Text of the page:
New light through old windows

Well, an old lens actually.

Whilst clearing out a bedroom, my wife came across an old Olympus XA2 camera of mine in the back of a drawer. I bought it while a student in Bristol and, while not having forgotten it, I hadn’t used it for a good 20 years. Fortunately, it had been left without any batteries in, so was in good condition.

I took it for a walk around Media City yesterday lunchtime and last night revealed 38 beautifully exposed shots on a roll of Ilford Delta 100. The results are remarkably good.

This got me thinking about old cameras (of which I have a few) in the digital age.

I don’t know where my first digital camera is. I think that it actually broke and was thrown away, but I can’t be sure of that. I do know where my first more serious digital camera is – it’s on the shelf in front of me. It doesn’t have a battery in it either, and I don’t know where the battery is (not just a case of going to Sainsbury’s and buying some SR44s…). So, it is unusable, even though it was only bought 10 years ago. In 20 years time it will definitely be unusable. Even if it were useable, it’s pathetic file size, restricted ISO range and noise characteristics mean that it would take far worse photographs than my iPhone today.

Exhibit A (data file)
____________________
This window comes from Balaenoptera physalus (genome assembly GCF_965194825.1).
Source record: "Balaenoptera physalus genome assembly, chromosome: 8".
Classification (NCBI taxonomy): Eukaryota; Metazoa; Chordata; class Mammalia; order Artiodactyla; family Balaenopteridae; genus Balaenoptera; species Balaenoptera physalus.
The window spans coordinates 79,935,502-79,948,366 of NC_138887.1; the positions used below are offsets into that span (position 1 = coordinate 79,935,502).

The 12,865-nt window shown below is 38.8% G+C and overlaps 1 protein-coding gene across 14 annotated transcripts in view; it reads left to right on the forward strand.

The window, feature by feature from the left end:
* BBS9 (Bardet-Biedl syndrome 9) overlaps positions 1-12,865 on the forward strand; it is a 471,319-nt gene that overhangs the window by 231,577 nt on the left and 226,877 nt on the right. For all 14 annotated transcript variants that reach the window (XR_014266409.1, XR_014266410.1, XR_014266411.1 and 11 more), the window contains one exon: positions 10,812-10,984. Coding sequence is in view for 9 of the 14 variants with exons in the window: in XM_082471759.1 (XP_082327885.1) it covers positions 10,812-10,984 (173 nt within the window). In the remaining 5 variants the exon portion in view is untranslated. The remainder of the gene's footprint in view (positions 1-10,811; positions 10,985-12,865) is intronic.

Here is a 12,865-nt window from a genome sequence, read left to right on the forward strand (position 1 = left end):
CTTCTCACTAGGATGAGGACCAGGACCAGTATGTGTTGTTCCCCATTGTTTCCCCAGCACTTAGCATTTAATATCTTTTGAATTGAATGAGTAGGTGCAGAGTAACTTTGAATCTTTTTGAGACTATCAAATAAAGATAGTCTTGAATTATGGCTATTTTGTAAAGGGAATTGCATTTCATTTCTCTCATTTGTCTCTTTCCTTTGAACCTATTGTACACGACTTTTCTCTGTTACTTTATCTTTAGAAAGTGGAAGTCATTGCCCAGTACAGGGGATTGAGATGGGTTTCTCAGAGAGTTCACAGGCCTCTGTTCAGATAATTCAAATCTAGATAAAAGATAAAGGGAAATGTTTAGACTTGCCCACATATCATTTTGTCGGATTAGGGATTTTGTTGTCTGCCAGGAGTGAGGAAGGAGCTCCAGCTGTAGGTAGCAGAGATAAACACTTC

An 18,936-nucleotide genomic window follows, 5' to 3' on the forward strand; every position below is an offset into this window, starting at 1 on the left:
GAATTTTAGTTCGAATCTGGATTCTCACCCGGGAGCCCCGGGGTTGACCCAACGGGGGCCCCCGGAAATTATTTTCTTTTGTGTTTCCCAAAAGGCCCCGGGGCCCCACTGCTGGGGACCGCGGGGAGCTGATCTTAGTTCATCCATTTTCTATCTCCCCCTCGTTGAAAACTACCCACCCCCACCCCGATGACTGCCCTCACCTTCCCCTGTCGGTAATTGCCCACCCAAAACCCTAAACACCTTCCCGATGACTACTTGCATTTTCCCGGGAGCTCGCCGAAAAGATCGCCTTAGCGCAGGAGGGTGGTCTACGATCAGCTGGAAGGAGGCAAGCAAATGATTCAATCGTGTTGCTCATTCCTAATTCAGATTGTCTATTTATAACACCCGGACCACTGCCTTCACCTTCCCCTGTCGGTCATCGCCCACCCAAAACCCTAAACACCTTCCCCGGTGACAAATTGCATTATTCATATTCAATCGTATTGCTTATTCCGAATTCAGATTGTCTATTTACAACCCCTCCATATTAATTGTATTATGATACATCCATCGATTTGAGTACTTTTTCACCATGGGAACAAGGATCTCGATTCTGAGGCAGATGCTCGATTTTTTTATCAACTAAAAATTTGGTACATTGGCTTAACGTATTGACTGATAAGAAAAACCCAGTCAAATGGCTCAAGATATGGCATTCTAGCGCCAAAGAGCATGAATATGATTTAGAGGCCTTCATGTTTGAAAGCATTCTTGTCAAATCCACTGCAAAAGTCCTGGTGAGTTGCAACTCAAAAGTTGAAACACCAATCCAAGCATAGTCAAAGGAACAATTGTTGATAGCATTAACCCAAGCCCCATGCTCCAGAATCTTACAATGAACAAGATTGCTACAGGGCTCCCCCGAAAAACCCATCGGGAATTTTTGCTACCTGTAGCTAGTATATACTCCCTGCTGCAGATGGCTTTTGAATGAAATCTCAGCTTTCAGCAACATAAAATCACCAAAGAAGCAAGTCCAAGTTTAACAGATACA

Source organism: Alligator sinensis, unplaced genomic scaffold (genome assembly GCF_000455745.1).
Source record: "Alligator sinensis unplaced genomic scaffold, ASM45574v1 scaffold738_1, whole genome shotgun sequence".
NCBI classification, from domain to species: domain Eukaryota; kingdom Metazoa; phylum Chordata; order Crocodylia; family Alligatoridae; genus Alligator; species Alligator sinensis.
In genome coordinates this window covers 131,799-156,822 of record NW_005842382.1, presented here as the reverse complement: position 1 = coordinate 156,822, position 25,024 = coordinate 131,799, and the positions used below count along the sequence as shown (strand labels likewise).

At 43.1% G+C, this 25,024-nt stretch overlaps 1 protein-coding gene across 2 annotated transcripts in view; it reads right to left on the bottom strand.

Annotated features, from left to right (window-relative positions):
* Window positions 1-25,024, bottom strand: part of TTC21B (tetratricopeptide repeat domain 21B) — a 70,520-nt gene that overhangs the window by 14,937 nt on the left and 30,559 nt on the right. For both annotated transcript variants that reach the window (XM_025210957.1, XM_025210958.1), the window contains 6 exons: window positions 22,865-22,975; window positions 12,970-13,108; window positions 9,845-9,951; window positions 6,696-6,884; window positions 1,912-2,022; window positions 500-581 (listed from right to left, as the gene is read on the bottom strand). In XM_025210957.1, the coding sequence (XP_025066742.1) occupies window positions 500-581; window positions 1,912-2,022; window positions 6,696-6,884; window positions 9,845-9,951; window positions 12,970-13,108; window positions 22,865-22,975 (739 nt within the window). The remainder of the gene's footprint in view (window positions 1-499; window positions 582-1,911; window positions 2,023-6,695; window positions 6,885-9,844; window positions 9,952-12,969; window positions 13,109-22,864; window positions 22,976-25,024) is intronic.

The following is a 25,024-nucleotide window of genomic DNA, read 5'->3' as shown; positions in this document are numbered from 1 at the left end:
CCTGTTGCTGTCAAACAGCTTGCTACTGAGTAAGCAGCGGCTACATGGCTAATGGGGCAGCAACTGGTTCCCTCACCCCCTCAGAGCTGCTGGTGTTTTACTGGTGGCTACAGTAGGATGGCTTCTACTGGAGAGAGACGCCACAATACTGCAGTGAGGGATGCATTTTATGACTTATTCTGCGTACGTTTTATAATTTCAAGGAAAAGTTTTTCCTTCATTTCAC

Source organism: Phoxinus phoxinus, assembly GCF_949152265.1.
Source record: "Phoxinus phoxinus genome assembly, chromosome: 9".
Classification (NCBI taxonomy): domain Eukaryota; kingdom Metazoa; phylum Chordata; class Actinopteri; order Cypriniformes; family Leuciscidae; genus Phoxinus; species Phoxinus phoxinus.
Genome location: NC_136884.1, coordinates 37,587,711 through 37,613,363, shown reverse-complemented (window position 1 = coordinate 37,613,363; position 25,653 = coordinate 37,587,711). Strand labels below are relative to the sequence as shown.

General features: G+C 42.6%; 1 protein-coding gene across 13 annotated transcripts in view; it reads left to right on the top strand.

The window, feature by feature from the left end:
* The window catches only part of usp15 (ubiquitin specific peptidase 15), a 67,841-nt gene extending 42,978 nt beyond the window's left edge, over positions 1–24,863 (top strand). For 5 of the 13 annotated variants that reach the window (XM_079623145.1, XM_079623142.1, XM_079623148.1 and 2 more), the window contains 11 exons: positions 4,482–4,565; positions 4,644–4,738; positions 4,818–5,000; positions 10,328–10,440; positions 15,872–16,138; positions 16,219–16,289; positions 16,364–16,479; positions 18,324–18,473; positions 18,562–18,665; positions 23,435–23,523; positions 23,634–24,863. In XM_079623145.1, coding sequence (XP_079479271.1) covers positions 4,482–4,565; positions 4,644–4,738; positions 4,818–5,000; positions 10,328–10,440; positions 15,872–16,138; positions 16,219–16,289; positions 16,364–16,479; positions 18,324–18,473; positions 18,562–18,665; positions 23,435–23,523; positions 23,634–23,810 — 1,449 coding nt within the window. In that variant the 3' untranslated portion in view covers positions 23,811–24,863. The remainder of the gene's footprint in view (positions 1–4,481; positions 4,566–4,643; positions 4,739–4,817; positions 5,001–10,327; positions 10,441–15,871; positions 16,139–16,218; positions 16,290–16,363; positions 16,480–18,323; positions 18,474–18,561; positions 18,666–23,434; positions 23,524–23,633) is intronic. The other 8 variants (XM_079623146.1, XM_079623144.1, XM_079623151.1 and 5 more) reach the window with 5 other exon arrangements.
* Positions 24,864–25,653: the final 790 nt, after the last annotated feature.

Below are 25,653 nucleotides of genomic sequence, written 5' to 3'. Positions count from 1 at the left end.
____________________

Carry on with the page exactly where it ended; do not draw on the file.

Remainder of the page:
This is progress.

Yet, I can go into any second hand camera shop anywhere in the country and buy an old Nikon F, or Olympus OM1, put a roll of Delta into it and take photographs BETTER than when they were new, and FP3 or HP4 were the best film around.

Now, this really is progress.

Long live film. Long live Ilford. And long live Leica film cameras.

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